The client's love for street art and pop imagery led us to design a home inspired by our urban environment. Upon entry, one is struck by the vivid blue of the metal hoarding cladding the walls that extend around the corner to the living area. Metal perforated screens provide a ventilated facade for shoe storage besides the main door. It is in the hall where the fun begins. This fun and colourful style is synonymous with the bachelorette's personality and sets the tone for the rest of the house. The collection of toys, art and wacky objects come together on full display here. Imagining the whole space as a street, we brought in humble materials like concrete, cement screed, bricks (white-washed and stripped down) and pavers to tell the story. The street lamp post lends a whimsical touch to the 'al-fresco cafe' dining corner while the graphical patterns on the rug in front of the sofa reminds one of a collage of ceramic tiles on the floor. Prints by UK street artist Eelus inject the interiors with bright pop hues.A window opening created on the kitchen wall offers a glimpse of the action in the hall and illuminates the cooking space. The accent square tiles provide visual stimuli with the seemingly hand-drawn graphics. A weathered timber panelling hides the house shelter door from view. Elsewhere in one of the 3 rooms, the design is a clear tribute to Piet Mondrian's compositions with red, yellow and blue. Black strips run in an 'organised disarray' around the room, creating the sense one is living inside a painting. The colorful elements at the TV wall are made up of Lego base plates. A vibrant work titled Once We Dreamt by UK street artist duo Miss Bugs hanging above the denim-upholstered headboard completes the decor. In the study room, doors in various looks group together in a seemingly haphazard arrangement on the overhead storage unit, a move which is inspired by the works of contemporary Swedish artist Michael Johannson. A practical flip-up table top next to the built-in daybed can be kept away to save space in the small room when not in use. The terracotta colour on the walls and ceiling evokes a sense of being surrounded by old factory bricks, offering an intimate environment to read and work.An organic feel permeates the master suite, spotting patterned wood planks and green shaggy carpet which mimics vertical greens. A special effects paint provides a cement look-alike finish to the walls, one of which is decorated with works by seminal pop artist Peter Blake and French street artist Dran. In the adjoining bathroom as well as the common bathroom, images by Italian painter Piero Fornasetti add an element of surprise and challenge the notion that bathrooms should look either formal or opulent - it can also be fun.Stan[...]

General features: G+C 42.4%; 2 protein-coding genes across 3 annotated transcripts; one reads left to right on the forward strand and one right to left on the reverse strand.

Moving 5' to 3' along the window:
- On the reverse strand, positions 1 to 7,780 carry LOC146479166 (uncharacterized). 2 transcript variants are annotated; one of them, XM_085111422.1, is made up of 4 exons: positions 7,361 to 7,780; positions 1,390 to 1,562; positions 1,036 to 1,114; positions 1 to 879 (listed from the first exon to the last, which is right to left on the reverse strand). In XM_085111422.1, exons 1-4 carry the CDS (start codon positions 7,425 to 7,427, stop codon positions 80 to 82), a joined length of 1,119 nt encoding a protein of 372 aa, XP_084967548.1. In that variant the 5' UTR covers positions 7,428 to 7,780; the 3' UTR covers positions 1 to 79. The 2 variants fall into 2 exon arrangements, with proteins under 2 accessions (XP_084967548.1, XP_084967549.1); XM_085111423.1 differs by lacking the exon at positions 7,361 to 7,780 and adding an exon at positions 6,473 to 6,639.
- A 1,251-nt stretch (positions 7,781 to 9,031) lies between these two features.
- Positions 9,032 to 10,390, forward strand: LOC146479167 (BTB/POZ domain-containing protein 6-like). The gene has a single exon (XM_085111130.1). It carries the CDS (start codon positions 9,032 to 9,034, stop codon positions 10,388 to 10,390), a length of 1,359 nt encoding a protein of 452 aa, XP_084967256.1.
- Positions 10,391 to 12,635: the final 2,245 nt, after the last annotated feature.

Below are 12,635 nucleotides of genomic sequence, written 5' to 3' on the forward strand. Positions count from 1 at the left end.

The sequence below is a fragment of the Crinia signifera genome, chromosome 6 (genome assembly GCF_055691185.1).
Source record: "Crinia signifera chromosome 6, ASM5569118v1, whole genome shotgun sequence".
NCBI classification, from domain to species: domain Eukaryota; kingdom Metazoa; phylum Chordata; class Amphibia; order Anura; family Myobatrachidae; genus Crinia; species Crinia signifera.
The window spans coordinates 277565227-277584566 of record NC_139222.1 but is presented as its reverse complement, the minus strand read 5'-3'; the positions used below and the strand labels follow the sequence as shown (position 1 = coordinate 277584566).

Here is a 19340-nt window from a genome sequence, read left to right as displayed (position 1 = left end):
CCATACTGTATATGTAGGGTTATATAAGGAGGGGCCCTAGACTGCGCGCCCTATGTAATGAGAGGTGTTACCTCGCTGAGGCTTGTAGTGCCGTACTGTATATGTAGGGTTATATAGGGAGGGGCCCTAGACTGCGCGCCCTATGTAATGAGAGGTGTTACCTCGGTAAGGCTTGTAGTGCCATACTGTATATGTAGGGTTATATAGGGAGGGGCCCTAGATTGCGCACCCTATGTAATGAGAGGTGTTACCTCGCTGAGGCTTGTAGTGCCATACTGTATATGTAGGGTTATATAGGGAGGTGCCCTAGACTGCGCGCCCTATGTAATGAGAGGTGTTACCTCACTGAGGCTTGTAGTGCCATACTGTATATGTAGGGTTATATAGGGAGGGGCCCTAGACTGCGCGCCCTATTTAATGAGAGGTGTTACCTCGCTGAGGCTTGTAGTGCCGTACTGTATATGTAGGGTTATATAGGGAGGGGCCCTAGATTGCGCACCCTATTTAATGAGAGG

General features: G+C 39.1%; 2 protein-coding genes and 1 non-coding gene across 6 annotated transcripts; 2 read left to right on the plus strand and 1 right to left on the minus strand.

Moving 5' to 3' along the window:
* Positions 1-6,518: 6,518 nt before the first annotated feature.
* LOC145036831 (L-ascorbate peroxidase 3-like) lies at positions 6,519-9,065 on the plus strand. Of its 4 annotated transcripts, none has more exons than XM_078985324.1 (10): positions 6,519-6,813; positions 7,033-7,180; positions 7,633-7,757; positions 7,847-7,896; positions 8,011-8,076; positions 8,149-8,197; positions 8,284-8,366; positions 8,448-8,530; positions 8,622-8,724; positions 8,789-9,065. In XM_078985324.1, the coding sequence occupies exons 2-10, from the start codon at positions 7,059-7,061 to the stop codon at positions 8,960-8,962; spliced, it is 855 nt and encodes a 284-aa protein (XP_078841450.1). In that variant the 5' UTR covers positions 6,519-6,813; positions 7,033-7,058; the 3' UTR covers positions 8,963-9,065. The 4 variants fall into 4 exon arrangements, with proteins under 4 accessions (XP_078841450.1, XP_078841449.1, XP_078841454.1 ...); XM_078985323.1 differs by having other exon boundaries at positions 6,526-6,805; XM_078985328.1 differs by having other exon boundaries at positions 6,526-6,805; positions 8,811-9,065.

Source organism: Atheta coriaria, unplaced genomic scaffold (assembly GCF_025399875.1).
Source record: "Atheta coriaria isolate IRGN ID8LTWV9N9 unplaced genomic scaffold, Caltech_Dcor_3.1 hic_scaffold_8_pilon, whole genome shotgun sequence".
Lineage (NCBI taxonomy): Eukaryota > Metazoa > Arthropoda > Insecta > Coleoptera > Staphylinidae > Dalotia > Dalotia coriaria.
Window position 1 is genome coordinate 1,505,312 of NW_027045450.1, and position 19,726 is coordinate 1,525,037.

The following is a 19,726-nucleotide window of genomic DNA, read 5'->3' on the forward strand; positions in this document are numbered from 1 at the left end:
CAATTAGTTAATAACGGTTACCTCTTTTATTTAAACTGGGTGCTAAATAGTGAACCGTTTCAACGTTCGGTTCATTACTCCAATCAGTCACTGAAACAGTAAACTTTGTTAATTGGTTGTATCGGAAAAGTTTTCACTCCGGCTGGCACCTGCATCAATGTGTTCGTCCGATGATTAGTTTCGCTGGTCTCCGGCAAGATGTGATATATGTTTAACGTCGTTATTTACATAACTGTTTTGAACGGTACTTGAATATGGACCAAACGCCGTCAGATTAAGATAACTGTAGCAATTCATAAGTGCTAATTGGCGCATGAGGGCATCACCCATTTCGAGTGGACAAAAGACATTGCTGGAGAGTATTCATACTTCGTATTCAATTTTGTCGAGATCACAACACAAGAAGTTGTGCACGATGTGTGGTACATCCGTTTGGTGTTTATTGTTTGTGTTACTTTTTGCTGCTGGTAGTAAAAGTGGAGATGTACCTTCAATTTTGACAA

An unique rust iron wall finish envelopes the entry hall, picking up the vibrant colors in the artwork ‘The Unveiling’ by Irish urban artist Conor Harrington – which literally sets the tone for the subsequent‘unveiling’ of the rest of the spaces inside - and providing a sharp backdrop for an one-of-a-kind whimsical pendant lamp conceived by the home owner/ designer.Inside, the soothing atmosphere is deepened by intriguing textures. Imagined as a totally ‘blank’ white canvas, there is never any intention on the part of the home owner/ designer to keep to a certain design style. He seeks to create a livable art gallery as much as to use it as a testing bed for experimenting with different design styles, materials and textures.A striking 3D-effect wallpaper from Belgian brand Arte serves as the perfect treatment for the TV feature wall, whether for aesthetical or practical (acoustical) purposes. The high gloss white laminate finish in the open kitchen features a cantilevered dining table (customised with hexagonal Spanish wall tiles and protected with clear tempered glass)  built into a counter. Museum style track lighting and a paper made lamp by a Filipino design studio provide the illumination for this space.The owner’s collection of art and sculpture/ toy pieces are nestled amid the clean-lined furniture and masculine black and grey color scheme in the living area. Mirror panels climb the wall behind a beautiful painting by UK street artists Miss Bugs and helps to double the sense of volume in the home. Next to it hangs dark crinkled silken curtains that sluice down tall sliding doors leading into an outdoor balcony where greenery abounds. An industrial concrete top coffee table stands in front of the settee.The front portion of the work area cum guest bedroom was carved out to form a larger living area and  a timber/ metal loft structure inside was erected at the designer’s instruction to make good use of the 3.4 meter ceiling height. Accessed by a flight of storage steps, the loft above was converted into a relaxing entertainment space and adopts a ‘never taken seriously’ design direction, what with the installation of a neon light sign housed inside an internally painted recycled wine box (made by the home owner/ designer himself) and ‘white-washed’ brick wall wallcovering on the wall. Below, a compact mirror door wardrobe sits next to an industrial metal table and a small library of art and design books. Opposite, the owner displays his ‘wall of art’ comprising a beloved collection of prints by Maya Hayuk, Faile and Bezt etc hanging via a gallery style hanging system from eye level up.In the master bedroom, simplicity takes precedence. The white-on-white color scheme results in a sense of serenity within. A quiet but powerful painting by Spanish street artist Pejac hanging over the headboard  wall finished in a Kelly Hoppen-designed paintable wallcovering anchors the room and fits the theme of the room somewhat perfectly with its subject matter. A third smaller bedroom provides a little private lounge area for reading. Stan[...]